I couldn’t get a dog, so I got a hamster. I know why people buy hamsters. They’re the pets parents say ‘yes’ to to placate dog- and cat-loving kids, because parents don’t want to commit to dogs and cats. Hamsters live for two years at best. And that’s not much of a commitment at all.
But I’m not a parent. I rent a house, and I’m not allowed dogs or cats. But I’ve also adopted small animals before – a mouse, once, and a rabbit – as has my other half. So we got a hamster. And we named him Booker.
Booker was terrified of us from the moment he was scooped out of his glass enclosure and deposited into a cardboard travel box. He scratched and scrabbled against its walls for the full ten-minute ride home. He tried to push himself off our coffee table, still in box, while we assembled his new plastic cage. And when we finally introduced him to his new home, he avoided us like the plague.
But it didn’t last long. We got a much bigger cardboard box and filled it with sawdust and sand so we could handle him, letting him run across our hands. In a few months he was okay with being held. In a year he’d voluntarily crawl into our hands.
He loved food – his food, his treats, and any fruit or veg he was allowed to have. Carrots, spinach, dry cereal, and berries – especially blueberries. He’d stuff his cheek pouches until he couldn’t fit through the tubes of his cage, all for his love of blueberries.
Booker had his own Christmas tree in December. He had a cage big enough to house a whole family of hamsters and myriad tubes, chew toys, wheels, and hiding places. He moved into our first house when we moved into our first house. And he was ours.
On Tuesday, I noticed Booker hadn’t eaten any of his food for the second day in a row. Something wasn’t right. On any other day, he’d have stockpiled the entire contents of his bowl somewhere in his cage, storing up food for an imaginary winter. I knew Booker was gone, but I didn’t want to be the one to find him. I had to go to work, and I couldn’t face what I knew was hiding underneath all that bedding. So when I came home, the news was broken to me. Booker had passed away in the night, at the ripe old age of two and three-quarter years old.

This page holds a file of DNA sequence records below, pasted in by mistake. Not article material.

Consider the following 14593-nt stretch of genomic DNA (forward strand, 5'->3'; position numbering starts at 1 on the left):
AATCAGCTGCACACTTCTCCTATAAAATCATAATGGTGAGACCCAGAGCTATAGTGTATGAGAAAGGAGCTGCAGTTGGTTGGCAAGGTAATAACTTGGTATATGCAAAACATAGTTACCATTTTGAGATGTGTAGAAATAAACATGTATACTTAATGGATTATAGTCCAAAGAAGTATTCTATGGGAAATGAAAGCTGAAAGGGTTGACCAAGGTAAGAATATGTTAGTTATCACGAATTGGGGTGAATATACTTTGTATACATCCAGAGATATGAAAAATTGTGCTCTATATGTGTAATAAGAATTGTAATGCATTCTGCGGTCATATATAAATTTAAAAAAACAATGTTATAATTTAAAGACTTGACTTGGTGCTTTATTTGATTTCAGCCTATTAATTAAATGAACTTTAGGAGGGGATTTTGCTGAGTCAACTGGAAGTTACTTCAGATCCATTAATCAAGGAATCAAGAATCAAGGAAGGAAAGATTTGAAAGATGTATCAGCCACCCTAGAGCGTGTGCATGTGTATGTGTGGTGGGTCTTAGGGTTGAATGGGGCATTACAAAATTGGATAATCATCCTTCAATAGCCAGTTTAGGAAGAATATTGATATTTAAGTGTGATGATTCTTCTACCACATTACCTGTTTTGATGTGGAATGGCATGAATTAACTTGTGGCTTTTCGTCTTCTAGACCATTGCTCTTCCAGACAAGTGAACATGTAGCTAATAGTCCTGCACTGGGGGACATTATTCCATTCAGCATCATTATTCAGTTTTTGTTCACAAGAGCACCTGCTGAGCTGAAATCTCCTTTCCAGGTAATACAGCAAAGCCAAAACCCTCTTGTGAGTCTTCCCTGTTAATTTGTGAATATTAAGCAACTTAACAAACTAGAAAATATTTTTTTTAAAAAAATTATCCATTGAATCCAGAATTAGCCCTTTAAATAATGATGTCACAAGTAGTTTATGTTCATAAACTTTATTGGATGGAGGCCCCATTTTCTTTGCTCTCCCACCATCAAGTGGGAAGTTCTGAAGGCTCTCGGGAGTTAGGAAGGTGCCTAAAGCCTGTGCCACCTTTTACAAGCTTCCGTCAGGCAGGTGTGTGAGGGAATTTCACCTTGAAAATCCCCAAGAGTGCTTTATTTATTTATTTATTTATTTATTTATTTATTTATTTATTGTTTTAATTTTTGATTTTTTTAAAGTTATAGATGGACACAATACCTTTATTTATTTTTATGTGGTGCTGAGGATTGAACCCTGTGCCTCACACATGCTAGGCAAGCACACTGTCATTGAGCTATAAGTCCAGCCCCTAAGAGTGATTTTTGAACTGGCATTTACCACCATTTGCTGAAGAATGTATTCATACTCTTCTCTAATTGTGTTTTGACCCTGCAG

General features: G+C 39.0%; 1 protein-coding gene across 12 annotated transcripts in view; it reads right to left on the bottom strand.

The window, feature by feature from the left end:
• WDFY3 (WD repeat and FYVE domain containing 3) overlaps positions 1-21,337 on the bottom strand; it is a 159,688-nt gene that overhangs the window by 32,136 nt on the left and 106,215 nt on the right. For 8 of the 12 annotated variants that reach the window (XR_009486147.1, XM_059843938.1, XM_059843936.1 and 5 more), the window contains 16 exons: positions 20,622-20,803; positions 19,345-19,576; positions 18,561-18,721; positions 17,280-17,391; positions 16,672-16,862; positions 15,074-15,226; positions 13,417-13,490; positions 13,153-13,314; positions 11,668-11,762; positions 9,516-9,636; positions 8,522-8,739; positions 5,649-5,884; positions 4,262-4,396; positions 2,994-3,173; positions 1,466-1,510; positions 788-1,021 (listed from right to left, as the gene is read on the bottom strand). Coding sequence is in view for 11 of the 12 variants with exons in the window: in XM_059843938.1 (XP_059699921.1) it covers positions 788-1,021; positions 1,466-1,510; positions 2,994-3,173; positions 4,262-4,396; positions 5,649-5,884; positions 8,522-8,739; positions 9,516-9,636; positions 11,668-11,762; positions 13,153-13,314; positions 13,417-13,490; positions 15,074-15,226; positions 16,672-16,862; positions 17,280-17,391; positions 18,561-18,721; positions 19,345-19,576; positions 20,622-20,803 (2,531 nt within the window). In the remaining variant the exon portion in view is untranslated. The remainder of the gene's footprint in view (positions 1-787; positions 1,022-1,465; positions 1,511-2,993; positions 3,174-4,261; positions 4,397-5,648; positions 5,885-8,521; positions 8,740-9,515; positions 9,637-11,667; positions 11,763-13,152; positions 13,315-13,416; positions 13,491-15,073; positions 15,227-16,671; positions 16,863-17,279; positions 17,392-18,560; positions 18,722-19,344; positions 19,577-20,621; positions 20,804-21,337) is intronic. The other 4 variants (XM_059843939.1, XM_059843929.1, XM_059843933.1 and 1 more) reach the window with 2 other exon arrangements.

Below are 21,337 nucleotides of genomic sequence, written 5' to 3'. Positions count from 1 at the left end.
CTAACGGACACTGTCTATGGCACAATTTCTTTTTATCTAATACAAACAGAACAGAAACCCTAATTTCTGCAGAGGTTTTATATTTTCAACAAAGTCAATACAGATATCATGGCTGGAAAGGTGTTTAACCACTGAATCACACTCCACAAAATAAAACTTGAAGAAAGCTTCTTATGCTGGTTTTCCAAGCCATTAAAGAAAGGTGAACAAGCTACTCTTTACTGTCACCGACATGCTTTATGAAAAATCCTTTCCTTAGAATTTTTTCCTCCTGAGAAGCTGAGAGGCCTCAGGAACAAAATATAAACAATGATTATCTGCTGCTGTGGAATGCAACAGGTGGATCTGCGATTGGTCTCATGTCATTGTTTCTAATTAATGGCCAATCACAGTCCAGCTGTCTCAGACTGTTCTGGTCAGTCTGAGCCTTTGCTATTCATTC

Two years isn’t a long commitment, no. But in nearly three years, we’ve made a house a home, hosted numerous gatherings, shared a lot of food, faced several fears, flown thousands of miles, and developed into our own little family. Booker was part of that family. And now there’s a hamster-shaped hole somewhere in its centre.
Every Saturday morning when I’d wake up early, Booker would sleepily emerge from his nest of bedding and eat while I baked whatever cake I had planned. Last night, I baked a blueberry crumb cake – Booker loved blueberries, after all – because I couldn’t face a Saturday morning cake without my sous chef.
Have a slice for Booker. He’d want it that way.
Blueberry Crumb Cake
For the crumb:
1/2 cup brown sugar
1/2 cup flour
1/2 cup butter
1/2 tsp cinnamon
1/2 tsp nutmeg
For the cake:
2 cups flour
2 tsp baking powder
1/4 tsp salt
1/2 tsp cinnamon
3/4 cup sugar
1/4 cup butter, softened
1 tsp vanilla
1/2 cup milk
3 cups fresh blueberries
1. Preheat the oven to 375F (190C). Grease a 9-inch round or square pan with butter.
2. In a medium bowl, combine the crumb ingredients with a fork until the mixture is crumbly. Set aside.
3. In another medium bowl, stir together the flour, baking powder, salt and cinnamon. Set aside.
4. Using a stand or hand mixer, cream together the softened butter and sugar until they’re fluffy, smooth and pale yellow in colour. On low speed, add the egg and vanilla and mix until just combined.
5. Starting with the flour mixture, alternately add the flour and milk to the batter. Mix in each addition until just combined. Using a spatula, gently fold in the blueberries, being careful not to crush them.
6. Spread the batter into your prepared pan and top with the crumb topping. Bake for 50-60 minutes until a knife inserted in the centre comes out clean. Allow to cool before cutting and serving.
Recipe adapted from Just a Pinch Recipes.